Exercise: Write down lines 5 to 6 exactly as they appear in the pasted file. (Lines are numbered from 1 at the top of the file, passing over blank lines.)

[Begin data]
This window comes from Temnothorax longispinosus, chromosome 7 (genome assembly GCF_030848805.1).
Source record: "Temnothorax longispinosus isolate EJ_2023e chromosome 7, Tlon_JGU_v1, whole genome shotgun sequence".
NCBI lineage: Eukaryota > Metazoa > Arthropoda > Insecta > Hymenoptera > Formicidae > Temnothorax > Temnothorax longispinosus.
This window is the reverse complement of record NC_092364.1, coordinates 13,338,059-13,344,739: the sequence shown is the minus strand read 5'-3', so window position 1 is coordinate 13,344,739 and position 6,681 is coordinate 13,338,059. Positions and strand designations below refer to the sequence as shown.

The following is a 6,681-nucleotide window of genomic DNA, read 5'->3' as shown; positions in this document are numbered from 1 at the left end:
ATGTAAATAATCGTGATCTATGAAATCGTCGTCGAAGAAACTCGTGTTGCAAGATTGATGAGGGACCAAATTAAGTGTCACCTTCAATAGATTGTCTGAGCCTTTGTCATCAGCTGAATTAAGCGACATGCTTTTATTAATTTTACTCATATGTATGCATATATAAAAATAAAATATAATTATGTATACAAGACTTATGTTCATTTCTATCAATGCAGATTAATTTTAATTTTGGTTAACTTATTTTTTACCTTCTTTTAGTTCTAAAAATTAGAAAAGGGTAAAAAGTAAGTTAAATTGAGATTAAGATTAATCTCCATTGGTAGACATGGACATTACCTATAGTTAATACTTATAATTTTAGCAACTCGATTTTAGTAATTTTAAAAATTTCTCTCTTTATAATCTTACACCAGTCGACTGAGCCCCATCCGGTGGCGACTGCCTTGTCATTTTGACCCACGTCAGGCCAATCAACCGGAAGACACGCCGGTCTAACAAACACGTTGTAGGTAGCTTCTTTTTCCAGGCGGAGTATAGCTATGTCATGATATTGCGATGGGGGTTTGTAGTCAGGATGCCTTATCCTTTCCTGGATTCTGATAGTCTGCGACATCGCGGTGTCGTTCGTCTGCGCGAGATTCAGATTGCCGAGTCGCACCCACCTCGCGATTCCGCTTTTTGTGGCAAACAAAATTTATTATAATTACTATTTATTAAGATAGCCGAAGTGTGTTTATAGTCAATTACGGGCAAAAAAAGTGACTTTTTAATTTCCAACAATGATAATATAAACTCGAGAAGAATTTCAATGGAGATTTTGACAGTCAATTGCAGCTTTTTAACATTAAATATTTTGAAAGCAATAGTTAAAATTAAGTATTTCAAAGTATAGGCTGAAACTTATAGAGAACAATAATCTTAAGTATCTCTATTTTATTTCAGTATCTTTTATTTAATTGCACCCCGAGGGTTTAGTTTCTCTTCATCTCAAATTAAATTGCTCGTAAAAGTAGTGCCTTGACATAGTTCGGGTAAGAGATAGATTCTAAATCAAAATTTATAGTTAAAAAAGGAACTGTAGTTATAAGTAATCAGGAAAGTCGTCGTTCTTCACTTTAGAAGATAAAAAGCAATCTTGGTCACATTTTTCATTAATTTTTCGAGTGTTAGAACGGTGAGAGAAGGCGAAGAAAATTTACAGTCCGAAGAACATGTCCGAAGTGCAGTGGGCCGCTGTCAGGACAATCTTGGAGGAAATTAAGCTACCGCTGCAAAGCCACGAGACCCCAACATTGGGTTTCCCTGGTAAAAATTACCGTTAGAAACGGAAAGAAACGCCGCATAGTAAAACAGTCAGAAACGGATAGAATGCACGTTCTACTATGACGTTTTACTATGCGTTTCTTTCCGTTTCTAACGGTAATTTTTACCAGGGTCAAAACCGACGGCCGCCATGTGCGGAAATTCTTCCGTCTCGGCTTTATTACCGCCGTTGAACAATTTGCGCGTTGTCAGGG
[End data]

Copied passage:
The following is a 6,681-nucleotide window of genomic DNA, read 5'->3' as shown; positions in this document are numbered from 1 at the left end:
ATGTAAATAATCGTGATCTATGAAATCGTCGTCGAAGAAACTCGTGTTGCAAGATTGATGAGGGACCAAATTAAGTGTCACCTTCAATAGATTGTCTGAGCCTTTGTCATCAGCTGAATTAAGCGACATGCTTTTATTAATTTTACTCATATGTATGCATATATAAAAATAAAATATAATTATGTATACAAGACTTATGTTCATTTCTATCAATGCAGATTAATTTTAATTTTGGTTAACTTATTTTTTACCTTCTTTTAGTTCTAAAAATTAGAAAAGGGTAAAAAGTAAGTTAAATTGAGATTAAGATTAATCTCCATTGGTAGACATGGACATTACCTATAGTTAATACTTATAATTTTAGCAACTCGATTTTAGTAATTTTAAAAATTTCTCTCTTTATAATCTTACACCAGTCGACTGAGCCCCATCCGGTGGCGACTGCCTTGTCATTTTGACCCACGTCAGGCCAATCAACCGGAAGACACGCCGGTCTAACAAACACGTTGTAGGTAGCTTCTTTTTCCAGGCGGAGTATAGCTATGTCATGATATTGCGATGGGGGTTTGTAGTCAGGATGCCTTATCCTTTCCTGGATTCTGATAGTCTGCGACATCGCGGTGTCGTTCGTCTGCGCGAGATTCAGATTGCCGAGTCGCACCCACCTCGCGATTCCGCTTTTTGTGGCAAACAAAATTTATTATAATTACTATTTATTAAGATAGCCGAAGTGTGTTTATAGTCAATTACGGGCAAAAAAAGTGACTTTTTAATTTCCAACAATGATAATATAAACTCGAGAAGAATTTCAATGGAGATTTTGACAGTCAATTGCAGCTTTTTAACATTAAATATTTTGAAAGCAATAGTTAAAATTAAGTATTTCAAAGTATAGGCTGAAACTTATAGAGAACAATAATCTTAAGTATCTCTATTTTATTTCAGTATCTTTTATTTAATTGCACCCCGAGGGTTTAGTTTCTCTTCATCTCAAATTAAATTGCTCGTAAAAGTAGTGCCTTGACATAGTTCGGGTAAGAGATAGATTCTAAATCAAAATTTATAGTTAAAAAAGGAACTGTAGTTATAAGTAATCAGGAAAGTCGTCGTTCTTCACTTTAGAAGATAAAAAGCAATCTTGGTCACATTTTTCATTAATTTTTCGAGTGTTAGAACGGTGAGAGAAGGCGAAGAAAATTTACAGTCCGAAGAACATGTCCGAAGTGCAGTGGGCCGCTGTCAGGACAATCTTGGAGGAAATTAAGCTACCGCTGCAAAGCCACGAGACCCCAACATTGGGTTTCCCTGGTAAAAATTACCGTTAGAAACGGAAAGAAACGCCGCATAGTAAAACAGTCAGAAACGGATAGAATGCACGTTCTACTATGACGTTTTACTATGCGTTTCTTTCCGTTTCTAACGGTAATTTTTACCAGGGTCAAAACCGACGGCCGCCATGTGCGGAAATTCTTCCGTCTCGGCTTTATTACCGCCGTTGAACAATTTGCGCGTTGTCAGGG